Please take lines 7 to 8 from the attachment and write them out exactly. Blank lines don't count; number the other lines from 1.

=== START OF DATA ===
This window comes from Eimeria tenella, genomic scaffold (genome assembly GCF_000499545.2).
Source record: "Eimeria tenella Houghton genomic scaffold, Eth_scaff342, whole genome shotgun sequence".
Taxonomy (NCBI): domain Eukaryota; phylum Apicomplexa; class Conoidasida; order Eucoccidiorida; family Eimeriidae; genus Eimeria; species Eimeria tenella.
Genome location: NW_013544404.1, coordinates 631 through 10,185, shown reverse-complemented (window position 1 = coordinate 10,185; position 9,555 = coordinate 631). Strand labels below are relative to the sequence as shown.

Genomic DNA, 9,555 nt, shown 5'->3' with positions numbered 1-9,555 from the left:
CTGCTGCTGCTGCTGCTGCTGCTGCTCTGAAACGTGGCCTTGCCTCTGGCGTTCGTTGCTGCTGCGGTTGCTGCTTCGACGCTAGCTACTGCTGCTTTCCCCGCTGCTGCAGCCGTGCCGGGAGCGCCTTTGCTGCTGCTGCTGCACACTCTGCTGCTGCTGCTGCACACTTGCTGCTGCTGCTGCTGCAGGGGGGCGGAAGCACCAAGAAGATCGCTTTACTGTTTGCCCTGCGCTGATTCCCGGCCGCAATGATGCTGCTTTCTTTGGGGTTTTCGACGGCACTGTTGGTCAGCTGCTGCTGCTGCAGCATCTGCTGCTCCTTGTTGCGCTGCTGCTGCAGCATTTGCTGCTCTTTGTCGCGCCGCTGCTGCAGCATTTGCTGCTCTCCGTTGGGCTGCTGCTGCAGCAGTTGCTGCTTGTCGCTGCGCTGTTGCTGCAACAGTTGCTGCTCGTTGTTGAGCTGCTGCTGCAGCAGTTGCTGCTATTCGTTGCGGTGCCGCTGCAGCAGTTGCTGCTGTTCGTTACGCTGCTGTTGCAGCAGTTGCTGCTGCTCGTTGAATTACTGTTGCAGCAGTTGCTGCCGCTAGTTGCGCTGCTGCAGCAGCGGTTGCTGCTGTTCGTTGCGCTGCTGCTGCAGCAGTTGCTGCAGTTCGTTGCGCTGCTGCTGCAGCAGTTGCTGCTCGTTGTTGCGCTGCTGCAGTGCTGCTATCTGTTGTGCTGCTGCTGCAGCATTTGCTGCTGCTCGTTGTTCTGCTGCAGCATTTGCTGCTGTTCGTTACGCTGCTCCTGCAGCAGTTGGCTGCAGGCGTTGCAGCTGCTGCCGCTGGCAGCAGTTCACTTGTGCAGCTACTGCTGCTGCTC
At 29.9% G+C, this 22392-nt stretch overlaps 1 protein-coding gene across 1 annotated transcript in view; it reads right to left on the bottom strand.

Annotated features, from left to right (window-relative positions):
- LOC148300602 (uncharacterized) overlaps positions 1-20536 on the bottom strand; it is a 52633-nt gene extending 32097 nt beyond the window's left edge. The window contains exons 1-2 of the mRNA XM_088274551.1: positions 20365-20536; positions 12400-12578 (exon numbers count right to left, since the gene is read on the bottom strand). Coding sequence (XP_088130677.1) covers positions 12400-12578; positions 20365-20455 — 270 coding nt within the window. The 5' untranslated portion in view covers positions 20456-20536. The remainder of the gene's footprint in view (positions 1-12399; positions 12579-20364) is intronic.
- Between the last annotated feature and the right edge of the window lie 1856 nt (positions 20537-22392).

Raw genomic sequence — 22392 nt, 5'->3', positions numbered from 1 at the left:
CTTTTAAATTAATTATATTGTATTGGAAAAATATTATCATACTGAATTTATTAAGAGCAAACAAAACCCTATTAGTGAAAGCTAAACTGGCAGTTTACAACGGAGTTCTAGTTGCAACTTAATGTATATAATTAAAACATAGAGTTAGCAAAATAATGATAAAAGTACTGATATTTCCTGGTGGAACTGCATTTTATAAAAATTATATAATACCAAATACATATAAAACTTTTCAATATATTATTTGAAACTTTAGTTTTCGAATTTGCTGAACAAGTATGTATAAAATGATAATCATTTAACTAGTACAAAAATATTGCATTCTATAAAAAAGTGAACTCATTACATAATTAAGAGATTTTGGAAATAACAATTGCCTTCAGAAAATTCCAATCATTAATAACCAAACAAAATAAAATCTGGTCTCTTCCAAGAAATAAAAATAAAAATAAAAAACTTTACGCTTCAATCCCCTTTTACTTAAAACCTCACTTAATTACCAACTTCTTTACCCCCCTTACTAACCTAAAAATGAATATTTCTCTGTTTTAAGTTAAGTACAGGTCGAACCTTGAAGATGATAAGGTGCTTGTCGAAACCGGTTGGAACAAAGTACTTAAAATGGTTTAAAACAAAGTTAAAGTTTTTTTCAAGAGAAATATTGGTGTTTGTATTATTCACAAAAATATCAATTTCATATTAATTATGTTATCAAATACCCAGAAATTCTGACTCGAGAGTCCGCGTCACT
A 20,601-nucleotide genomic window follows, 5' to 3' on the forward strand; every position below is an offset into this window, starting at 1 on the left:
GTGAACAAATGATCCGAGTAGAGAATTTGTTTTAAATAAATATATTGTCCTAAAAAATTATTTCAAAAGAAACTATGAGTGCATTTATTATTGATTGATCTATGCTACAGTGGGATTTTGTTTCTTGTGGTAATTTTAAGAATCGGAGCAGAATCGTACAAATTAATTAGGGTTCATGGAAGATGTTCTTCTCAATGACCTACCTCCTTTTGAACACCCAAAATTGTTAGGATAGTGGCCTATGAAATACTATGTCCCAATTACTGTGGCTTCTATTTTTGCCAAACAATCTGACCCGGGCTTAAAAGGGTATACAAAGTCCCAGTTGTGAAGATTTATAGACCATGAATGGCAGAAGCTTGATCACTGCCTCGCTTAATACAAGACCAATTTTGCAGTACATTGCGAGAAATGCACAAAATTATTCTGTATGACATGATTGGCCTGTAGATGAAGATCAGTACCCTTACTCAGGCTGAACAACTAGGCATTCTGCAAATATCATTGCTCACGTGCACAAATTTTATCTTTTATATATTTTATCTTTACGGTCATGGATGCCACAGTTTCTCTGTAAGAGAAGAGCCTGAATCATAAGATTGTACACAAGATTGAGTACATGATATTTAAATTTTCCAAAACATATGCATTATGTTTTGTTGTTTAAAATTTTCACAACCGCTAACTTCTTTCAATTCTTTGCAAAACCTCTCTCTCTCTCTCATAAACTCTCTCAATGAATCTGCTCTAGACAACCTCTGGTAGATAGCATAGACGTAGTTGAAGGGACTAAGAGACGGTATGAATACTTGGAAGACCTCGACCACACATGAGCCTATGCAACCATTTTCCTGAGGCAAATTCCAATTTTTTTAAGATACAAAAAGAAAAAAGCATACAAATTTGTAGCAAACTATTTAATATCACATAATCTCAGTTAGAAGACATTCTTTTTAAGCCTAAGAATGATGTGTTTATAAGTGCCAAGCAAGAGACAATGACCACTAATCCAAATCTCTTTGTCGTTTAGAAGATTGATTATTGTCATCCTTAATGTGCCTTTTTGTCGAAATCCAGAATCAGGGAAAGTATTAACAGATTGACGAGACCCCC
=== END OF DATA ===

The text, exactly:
At 29.9% G+C, this 22392-nt stretch overlaps 1 protein-coding gene across 1 annotated transcript in view; it reads right to left on the bottom strand.

Annotated features, from left to right (window-relative positions):